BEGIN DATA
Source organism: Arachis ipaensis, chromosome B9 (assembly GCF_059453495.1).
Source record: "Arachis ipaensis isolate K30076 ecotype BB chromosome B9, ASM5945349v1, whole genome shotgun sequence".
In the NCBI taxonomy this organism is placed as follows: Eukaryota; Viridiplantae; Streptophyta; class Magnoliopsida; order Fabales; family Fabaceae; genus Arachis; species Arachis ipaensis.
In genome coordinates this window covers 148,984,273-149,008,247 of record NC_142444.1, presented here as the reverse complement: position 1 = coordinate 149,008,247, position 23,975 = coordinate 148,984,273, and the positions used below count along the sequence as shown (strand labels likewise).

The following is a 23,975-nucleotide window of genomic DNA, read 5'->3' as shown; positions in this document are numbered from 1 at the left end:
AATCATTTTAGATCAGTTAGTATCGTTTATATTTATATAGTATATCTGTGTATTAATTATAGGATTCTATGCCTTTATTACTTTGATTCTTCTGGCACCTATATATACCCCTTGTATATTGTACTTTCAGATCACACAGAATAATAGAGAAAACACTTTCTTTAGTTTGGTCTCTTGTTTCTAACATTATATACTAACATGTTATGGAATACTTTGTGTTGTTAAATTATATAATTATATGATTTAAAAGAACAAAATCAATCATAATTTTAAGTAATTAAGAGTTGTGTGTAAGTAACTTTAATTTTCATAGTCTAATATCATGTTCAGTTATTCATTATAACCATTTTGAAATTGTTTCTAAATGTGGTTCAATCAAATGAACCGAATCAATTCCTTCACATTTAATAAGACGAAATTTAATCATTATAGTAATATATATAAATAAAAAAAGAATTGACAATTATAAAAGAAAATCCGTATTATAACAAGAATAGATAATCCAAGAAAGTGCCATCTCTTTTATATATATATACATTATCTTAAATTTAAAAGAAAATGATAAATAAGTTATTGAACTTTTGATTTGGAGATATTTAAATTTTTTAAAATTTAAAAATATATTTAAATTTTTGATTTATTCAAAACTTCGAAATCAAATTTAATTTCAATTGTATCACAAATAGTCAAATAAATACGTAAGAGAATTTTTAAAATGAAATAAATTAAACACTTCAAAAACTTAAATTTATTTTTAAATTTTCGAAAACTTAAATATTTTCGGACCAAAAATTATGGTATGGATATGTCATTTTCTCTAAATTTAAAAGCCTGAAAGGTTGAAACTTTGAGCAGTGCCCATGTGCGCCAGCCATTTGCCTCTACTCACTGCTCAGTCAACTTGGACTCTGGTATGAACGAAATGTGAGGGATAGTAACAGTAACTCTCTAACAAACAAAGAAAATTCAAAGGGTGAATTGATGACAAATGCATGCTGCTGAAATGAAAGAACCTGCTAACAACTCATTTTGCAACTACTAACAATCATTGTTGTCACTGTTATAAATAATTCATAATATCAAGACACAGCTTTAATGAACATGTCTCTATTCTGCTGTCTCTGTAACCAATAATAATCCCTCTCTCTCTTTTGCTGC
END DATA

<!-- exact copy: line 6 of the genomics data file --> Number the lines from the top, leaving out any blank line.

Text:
AATCATTTTAGATCAGTTAGTATCGTTTATATTTATATAGTATATCTGTGTATTAATTATAGGATTCTATGCCTTTATTACTTTGATTCTTCTGGCACCTATATATACCCCTTGTATATTGTACTTTCAGATCACACAGAATAATAGAGAAAACACTTTCTTTAGTTTGGTCTCTTGTTTCTAACATTATATACTAACATGTTATGGAATACTTTGTGTTGTTAAATTATATAATTATATGATTTAAAAGAACAAAATCAATCATAATTTTAAGTAATTAAGAGTTGTGTGTAAGTAACTTTAATTTTCATAGTCTAATATCATGTTCAGTTATTCATTATAACCATTTTGAAATTGTTTCTAAATGTGGTTCAATCAAATGAACCGAATCAATTCCTTCACATTTAATAAGACGAAATTTAATCATTATAGTAATATATATAAATAAAAAAAGAATTGACAATTATAAAAGAAAATCCGTATTATAACAAGAATAGATAATCCAAGAAAGTGCCATCTCTTTTATATATATATACATTATCTTAAATTTAAAAGAAAATGATAAATAAGTTATTGAACTTTTGATTTGGAGATATTTAAATTTTTTAAAATTTAAAAATATATTTAAATTTTTGATTTATTCAAAACTTCGAAATCAAATTTAATTTCAATTGTATCACAAATAGTCAAATAAATACGTAAGAGAATTTTTAAAATGAAATAAATTAAACACTTCAAAAACTTAAATTTATTTTTAAATTTTCGAAAACTTAAATATTTTCGGACCAAAAATTATGGTATGGATATGTCATTTTCTCTAAATTTAAAAGCCTGAAAGGTTGAAACTTTGAGCAGTGCCCATGTGCGCCAGCCATTTGCCTCTACTCACTGCTCAGTCAACTTGGACTCTGGTATGAACGAAATGTGAGGGATAGTAACAGTAACTCTCTAACAAACAAAGAAAATTCAAAGGGTGAATTGATGACAAATGCATGCTGCTGAAATGAAAGAACCTGCTAACAACTCATTTTGCAACTACTAACAATCATTGTTGTCACTGTTATAAATAATTCATAATATCAAGACACAGCTTTAATGAACATGTCTCTATTCTGCTGTCTCTGTAACCAATAATAATCCCTCTCTCTCTTTTGCTGC